Our Own Worst Critics

The journal Science just published a study reporting that top scientists were unable to reproduce the results claimed by 75% of social psychology studies and 50% of cognitive psychology ones. All of the studies appeared in top-ranked journals.

Some scientists, I’m sure, are reeling that their work has been challenged. But I like the attitude expressed by Brian Nosek, a prominent researcher who led the reproduction study. “Scepticism is a core part of science,” he told journalists, “and we need to embrace it. . . . We should be our own worst critics,”

The Tale of Two Students

A recent statement by a group of deans offers a telling insight into the way law schools envision their graduates’ practice experience. In the course of criticizing California’s proposal to require 15 units of experiential education, the deans contrast two types of students.

Statement from the AALS Section on Clinical Legal Education

The AALS Section on Clinical Legal Education has issued an excellent statement about California’s proposal to require bar applicants to complete 15 units of practice-based experiential coursework. I have already written two posts supporting this proposal, and agree with the views expressed in the Section’s statement. Here is the statement in full:

Student Choice

This is the second in a series of posts about California’s proposed changes in bar admission rules. As my first post explains, the proposal will require bar applicants to show that they have completed 15 units of “practice-based, experiential coursework.”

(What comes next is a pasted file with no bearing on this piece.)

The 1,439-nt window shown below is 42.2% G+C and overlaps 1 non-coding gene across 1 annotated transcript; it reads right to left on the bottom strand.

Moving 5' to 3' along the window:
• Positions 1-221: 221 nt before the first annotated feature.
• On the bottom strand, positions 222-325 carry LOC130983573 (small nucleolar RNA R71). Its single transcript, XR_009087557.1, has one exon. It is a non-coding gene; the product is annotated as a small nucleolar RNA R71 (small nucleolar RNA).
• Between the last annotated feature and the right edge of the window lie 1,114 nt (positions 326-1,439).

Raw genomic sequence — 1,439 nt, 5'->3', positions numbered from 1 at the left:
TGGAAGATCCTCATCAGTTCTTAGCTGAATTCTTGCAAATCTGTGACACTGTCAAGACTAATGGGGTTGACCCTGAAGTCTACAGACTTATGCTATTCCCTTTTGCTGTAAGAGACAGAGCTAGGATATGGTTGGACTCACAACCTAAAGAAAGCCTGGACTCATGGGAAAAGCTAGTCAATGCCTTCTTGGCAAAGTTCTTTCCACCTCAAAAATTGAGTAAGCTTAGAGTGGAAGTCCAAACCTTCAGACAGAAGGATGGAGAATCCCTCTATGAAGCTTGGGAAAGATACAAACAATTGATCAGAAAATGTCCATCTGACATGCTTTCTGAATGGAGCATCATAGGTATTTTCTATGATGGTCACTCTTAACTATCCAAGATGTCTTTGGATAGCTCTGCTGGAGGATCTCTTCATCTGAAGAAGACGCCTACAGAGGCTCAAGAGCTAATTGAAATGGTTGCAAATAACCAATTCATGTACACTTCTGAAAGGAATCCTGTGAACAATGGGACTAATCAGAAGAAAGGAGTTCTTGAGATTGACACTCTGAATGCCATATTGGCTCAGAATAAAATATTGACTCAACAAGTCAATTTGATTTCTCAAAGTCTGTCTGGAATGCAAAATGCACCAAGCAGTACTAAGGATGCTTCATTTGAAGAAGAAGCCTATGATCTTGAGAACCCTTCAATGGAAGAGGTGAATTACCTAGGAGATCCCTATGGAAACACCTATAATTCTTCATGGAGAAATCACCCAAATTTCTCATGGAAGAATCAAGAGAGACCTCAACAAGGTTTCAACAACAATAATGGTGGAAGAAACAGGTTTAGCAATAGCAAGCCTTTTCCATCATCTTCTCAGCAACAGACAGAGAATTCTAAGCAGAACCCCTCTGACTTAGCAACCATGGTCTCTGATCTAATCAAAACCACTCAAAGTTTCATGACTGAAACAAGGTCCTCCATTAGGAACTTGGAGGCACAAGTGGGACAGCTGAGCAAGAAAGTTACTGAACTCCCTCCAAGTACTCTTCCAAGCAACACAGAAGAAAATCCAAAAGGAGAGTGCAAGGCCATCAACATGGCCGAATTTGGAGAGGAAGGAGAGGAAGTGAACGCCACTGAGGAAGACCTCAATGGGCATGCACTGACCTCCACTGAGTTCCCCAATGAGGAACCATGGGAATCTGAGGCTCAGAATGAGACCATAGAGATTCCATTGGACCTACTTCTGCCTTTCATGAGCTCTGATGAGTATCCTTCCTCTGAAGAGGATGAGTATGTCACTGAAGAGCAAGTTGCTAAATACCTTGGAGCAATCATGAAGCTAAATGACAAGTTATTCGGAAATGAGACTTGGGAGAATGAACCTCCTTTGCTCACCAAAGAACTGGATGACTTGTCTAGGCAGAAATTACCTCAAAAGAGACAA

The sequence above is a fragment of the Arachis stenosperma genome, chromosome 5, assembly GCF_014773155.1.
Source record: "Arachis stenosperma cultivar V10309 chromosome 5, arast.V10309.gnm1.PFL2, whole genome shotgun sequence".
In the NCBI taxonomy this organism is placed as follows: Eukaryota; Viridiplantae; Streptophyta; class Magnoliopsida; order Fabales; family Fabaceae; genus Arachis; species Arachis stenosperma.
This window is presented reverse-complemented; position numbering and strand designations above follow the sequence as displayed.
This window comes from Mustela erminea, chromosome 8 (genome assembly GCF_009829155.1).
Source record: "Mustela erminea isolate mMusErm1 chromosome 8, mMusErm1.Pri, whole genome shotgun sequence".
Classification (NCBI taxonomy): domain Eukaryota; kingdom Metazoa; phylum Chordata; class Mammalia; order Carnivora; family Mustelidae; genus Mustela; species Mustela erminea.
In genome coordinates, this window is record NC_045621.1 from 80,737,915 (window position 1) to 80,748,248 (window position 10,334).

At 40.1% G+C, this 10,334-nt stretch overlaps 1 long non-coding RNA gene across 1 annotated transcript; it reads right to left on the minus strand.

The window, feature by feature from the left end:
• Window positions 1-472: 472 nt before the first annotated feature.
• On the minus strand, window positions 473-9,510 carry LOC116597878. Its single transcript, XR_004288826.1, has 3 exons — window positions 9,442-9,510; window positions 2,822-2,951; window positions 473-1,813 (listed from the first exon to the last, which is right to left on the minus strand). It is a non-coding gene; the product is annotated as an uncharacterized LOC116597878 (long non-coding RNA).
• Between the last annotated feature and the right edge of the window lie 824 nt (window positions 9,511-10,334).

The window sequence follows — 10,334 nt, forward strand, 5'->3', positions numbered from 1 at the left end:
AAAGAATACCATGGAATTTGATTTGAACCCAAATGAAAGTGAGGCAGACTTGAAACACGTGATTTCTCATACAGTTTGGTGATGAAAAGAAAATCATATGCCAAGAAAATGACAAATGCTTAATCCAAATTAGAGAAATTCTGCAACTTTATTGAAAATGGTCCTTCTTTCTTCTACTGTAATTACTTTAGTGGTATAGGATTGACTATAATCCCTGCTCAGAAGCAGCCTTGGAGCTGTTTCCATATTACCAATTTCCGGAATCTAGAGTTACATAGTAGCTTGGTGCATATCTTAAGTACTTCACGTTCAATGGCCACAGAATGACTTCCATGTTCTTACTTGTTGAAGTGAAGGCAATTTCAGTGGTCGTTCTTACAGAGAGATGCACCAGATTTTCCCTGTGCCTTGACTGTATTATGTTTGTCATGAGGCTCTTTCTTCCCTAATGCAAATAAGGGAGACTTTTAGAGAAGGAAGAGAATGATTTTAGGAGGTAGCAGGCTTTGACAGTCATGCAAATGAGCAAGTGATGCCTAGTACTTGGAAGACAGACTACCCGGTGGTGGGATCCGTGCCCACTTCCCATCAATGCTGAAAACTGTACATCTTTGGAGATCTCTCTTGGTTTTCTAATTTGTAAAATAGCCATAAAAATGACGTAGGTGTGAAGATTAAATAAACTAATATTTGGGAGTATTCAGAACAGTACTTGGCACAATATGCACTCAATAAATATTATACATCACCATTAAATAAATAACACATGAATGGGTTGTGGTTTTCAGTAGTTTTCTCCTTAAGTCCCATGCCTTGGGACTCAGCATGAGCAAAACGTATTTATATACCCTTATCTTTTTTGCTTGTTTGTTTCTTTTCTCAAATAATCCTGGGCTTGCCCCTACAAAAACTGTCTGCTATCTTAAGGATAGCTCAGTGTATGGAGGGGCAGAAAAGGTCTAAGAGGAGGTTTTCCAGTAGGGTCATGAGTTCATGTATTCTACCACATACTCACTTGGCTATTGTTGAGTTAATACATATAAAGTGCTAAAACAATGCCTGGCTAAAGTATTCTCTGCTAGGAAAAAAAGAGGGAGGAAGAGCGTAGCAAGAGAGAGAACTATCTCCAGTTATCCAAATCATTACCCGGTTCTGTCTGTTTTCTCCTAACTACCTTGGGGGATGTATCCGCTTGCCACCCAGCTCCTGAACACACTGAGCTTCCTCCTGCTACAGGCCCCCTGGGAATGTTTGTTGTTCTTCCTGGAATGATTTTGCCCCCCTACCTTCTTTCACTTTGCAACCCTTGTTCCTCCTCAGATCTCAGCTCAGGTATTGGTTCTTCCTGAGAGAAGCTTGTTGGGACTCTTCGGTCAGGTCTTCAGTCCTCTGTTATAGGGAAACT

Some law school deans have objected to the proposal on the ground that it will “limit the flexibility and self-determination of individual students in studying law, and in planning diverse careers.” That objection is misguided. The California proposal will increase student options by pressing law schools to teach more of the courses that students want and need.

Kudos to California

In February 2012, the California Bar Association appointed a task force to “examine whether the State Bar should develop a regulatory requirement for a pre-admission competency training program.” The group, dubbed the “Task Force on Admissions Regulatory Reform” (TFARR), oversaw hearings, deliberations, and consultations with key constituencies. It issued an initial report in 2013, which was adopted by the bar association’s board of trustees, then held a second round of hearings and deliberations to refine the recommendations for implementation.

That second report has been approved by the bar and awaits action by the California Supreme Court. What’s noteworthy about all of this? If approved, law graduates seeking to join the California bar will have to meet three new requirements. Law schools around the country will also have to help their California-bound students satisfy the first requirement: demonstrating completion of “15 units of practice-based, experiential coursework.”

Thin Skins

Appellate judges sometimes complain about the “negative bias” in law review articles. “Scholars don’t write about what we do right,” the judges grumble. “They only write when they think we’ve gotten something wrong.”

I can think of exceptions to this tendency, but I think the judges are largely right. There’s not much point to an article that praises a judicial opinion; the opinion speaks for itself. Colleagues and tenure reviewers, moreover, won’t be very impressed by an article that simply extols a court’s reasoning; we want evidence of the professor’s critical thinking. At the very least, that means the scholar should suggest an alternative ground for the court’s decision. Academic scholarship slants toward the critical.